Syria Revolution, Hyperaccumulator Plants, Legacy Software, More: Thursday Afternoon Buzz, November 23, 2017


Al-Monitor: Digital archive preserves creative side of Syrian revolution. “The Syrian revolution witnessed an unprecedented outpouring of cultural expressions. Since the protests erupted across the country in 2011, citizens from all walks of life employed art, satire and creative writing to stand against the regime. These protests did not initially call for the downfall of Syrian President Bashar al-Assad, but for greater freedoms and dignity, and remained relatively peaceful until December 2011, when rebel groups began forming under the umbrella of the Free Syrian Army in response to violence by the state security forces. As the voices of ordinary Syrians have been lost amid the violent clashes that have dominated the past six years, how will the creative spirit of the revolution be remembered in the coming years?” New database catalogues plants that soak up contamination. “Hyperaccumulators are unusual plants that can absorb much larger amounts of metal compounds in their leaves and stems than normal plants, and they are very useful for cleaning up contaminated land. As described in a New Phytologist article, researchers have published a database that provides easier access to information on the plant world’s hyperaccumulators.”


Techradar: Old software may stop working on new PCs in 2020. “Intel has announced that it will cease legacy BIOS support for PCs as the firm looks to fully transition to the more secure UEFI by 2020 – which is effectively the death knell for 32-bit software.”

Hello Giggles: Instagram wants everyone to see your live conversations with your bestie with this new feature. “Just when you think Instagram has become the best version of itself, the app went and created a new feature you’re about to be obsessed with. With Instagram’s latest update, you can ‘go live’ with another person — as in, someone else, somewhere else, who has their phone on them too. You and your bestie have always said your conversations were funny and/or insightful enough to make you famous, right? Well, Instagram just gave you the platform to test it — literally.”

The Next Web: Facebook’s testing an Instagram-style ‘Collections’ feature for saved posts. “Facebook is trialing a new feature that should make it easier to rifle through your saved posts and find the ones you actually want to revisit. It’s called Collections, and it’s similar to the Instagram feature of the same name that launched in April: in addition to saving posts from your feed to an ever-expanding list you can retrieve later, you’ll now be able to organize these into folders for easy retrieval.”

IQ: Global Google Crackdown On Ticket Resellers. “Secondary ticketing websites will from January 2018 be subject to stringent restrictions on their use of Google AdWords, as the search engine giant cracks down on ticket resellers’ controversial gaming of its online advertising platform.”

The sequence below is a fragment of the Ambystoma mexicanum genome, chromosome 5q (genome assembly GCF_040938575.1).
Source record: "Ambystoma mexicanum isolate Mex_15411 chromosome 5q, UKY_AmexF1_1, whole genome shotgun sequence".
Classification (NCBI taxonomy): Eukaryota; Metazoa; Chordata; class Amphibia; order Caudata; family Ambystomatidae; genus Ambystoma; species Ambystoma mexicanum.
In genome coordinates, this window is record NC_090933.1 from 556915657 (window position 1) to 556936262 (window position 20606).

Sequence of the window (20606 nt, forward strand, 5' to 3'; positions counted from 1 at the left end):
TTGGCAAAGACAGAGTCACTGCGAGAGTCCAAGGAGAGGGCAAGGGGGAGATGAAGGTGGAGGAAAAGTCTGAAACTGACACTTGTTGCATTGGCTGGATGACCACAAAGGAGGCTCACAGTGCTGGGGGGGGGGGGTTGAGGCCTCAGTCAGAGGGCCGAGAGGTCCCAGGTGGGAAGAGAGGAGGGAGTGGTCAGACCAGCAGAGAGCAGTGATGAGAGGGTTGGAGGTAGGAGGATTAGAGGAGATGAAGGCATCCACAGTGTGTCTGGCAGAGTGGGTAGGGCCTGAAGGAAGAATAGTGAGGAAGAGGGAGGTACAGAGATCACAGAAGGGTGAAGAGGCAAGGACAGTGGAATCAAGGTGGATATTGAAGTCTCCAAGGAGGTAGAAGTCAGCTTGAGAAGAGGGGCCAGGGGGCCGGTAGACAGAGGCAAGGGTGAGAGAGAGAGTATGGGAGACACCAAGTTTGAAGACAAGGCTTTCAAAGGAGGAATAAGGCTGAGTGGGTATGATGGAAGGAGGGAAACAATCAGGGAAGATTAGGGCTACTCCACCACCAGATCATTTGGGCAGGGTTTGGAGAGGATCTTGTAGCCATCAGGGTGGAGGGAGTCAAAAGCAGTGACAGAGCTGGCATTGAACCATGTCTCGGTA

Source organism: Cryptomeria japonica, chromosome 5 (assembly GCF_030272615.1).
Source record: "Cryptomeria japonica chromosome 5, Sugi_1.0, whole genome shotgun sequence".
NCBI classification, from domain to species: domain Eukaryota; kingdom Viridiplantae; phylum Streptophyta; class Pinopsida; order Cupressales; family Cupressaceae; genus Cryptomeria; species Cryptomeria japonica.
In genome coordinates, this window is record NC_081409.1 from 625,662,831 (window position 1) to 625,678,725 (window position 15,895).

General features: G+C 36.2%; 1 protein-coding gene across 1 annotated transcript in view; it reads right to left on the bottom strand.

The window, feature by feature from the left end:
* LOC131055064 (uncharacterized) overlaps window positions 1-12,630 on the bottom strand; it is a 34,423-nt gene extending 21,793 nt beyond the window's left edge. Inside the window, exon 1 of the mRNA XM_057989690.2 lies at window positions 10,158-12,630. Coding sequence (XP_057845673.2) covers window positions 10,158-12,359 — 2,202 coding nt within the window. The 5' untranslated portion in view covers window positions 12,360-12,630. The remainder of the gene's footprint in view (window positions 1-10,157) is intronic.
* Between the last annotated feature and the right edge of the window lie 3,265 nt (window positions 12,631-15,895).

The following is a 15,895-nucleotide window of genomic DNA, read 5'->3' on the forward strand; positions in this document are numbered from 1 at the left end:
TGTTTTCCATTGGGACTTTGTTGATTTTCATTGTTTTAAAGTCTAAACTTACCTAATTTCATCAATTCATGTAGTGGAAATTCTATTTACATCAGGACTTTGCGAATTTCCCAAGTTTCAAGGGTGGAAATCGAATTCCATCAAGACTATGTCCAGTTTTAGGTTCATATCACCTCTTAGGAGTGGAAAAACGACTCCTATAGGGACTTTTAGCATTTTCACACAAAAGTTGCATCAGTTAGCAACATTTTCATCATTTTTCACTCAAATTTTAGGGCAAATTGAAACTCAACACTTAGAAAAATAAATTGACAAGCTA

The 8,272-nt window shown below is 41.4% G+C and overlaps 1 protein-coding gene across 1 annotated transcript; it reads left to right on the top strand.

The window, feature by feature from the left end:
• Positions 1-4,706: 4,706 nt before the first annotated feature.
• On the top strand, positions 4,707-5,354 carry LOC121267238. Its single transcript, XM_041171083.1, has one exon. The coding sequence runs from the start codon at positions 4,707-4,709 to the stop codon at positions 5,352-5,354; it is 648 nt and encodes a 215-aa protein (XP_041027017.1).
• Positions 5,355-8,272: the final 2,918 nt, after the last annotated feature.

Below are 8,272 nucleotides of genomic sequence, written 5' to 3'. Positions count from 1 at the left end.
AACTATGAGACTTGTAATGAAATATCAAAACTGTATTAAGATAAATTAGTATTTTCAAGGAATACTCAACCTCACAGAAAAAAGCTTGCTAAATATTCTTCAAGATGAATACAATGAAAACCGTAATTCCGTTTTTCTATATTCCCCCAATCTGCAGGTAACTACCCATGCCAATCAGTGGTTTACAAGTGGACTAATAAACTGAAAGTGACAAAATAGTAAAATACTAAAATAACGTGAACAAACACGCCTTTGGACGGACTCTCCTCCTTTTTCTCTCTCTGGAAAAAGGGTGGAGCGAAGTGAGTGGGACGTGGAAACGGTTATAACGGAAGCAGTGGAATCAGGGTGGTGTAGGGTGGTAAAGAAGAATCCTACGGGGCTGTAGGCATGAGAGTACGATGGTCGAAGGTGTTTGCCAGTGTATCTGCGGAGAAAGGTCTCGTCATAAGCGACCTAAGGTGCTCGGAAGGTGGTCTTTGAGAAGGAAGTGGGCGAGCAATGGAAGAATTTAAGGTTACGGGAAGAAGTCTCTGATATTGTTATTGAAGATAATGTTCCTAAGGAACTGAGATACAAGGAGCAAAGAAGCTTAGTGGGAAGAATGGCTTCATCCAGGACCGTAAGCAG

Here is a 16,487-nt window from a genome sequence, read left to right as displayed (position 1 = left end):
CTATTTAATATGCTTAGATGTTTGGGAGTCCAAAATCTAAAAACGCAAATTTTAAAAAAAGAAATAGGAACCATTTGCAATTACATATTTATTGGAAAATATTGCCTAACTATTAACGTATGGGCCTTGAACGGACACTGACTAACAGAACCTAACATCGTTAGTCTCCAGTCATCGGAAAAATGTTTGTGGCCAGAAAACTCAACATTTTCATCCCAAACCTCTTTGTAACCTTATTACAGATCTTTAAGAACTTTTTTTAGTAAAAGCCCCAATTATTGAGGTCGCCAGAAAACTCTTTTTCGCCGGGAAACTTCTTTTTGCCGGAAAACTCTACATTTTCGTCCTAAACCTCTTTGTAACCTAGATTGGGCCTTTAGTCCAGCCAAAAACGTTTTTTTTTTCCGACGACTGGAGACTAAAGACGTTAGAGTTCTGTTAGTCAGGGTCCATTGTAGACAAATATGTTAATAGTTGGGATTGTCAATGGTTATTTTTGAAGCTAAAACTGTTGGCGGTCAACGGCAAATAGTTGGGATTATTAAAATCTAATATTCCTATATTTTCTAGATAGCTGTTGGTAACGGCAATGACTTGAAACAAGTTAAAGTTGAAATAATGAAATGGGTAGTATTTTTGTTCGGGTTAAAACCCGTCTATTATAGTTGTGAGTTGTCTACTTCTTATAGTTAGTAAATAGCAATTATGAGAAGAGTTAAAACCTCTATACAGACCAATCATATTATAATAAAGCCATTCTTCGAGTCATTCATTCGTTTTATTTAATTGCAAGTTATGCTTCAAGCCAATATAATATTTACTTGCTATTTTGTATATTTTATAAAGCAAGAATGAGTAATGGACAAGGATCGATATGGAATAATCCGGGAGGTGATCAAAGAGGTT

State Tech Magazine: 30 Must-Read State and Local IT Blogs 2017. “The 2017 State and Local IT Must-Read Blogger List, the sixth iteration of the list, spans further than any previous, tackling not just CIO and IT department blogs, but also expertise on smart city initiatives, open data, digital government, public library technology, public safety IT trends and all the nooks and crannies in between.”


Hindustan Times: Lost over Google Translate: Rail safety message makes a mess of Marathi in Mumbai. “A railway campaign urging Mumbai train commuters to use foot over-bridges (FOBs) safely has got lost in translation. English and Hindi messages on stickers pasted on the steps of the FOBs, were translated into Marathi, but the job was botched up. Stickers on the FOB steps at Santacruz and Goregaon railway stations, which read: ‘Krupaya lahan chendu gheu naka’. In Marathi, this means: ‘Please do not use small ball’. What the WR intended to convey: ‘Please do not use short cuts’.”


Phandroid: Malware targeting several bank customers found on Google Play . “Avast has released a new report detailing a new kind of malware called BankBot that targets customers of large banks including Wells Fargo, Chase, Citibank, and DiBa (formerly ING). Customers of these banks across several different countries were affected by the malware which has now been removed from Google Play.”


Quartz: Facebook’s latest “effort” to warn people about Russian propaganda is wildly inadequate. “Oh, but where’s the fun in a straightforward advisory that you may have been duped by Russian propaganda? Facebook would rather this be a bit of a challenge! Asked whether the company plans to notify users who have liked or followed Russian content, a Facebook spokesman clarified in an email that ‘they will have to go to the Help Center portal to see the information,’ adding that the company will ‘take significant steps to make users aware of this new tool.’ The tool will also not tell Facebook users if they were exposed to content from the Internet Research Agency that they didn’t personally like or follow. In other words, if a friend shared pages from Russian trolls, or they were promoted into your newsfeed, you may never know. ” Good afternoon, Internet…

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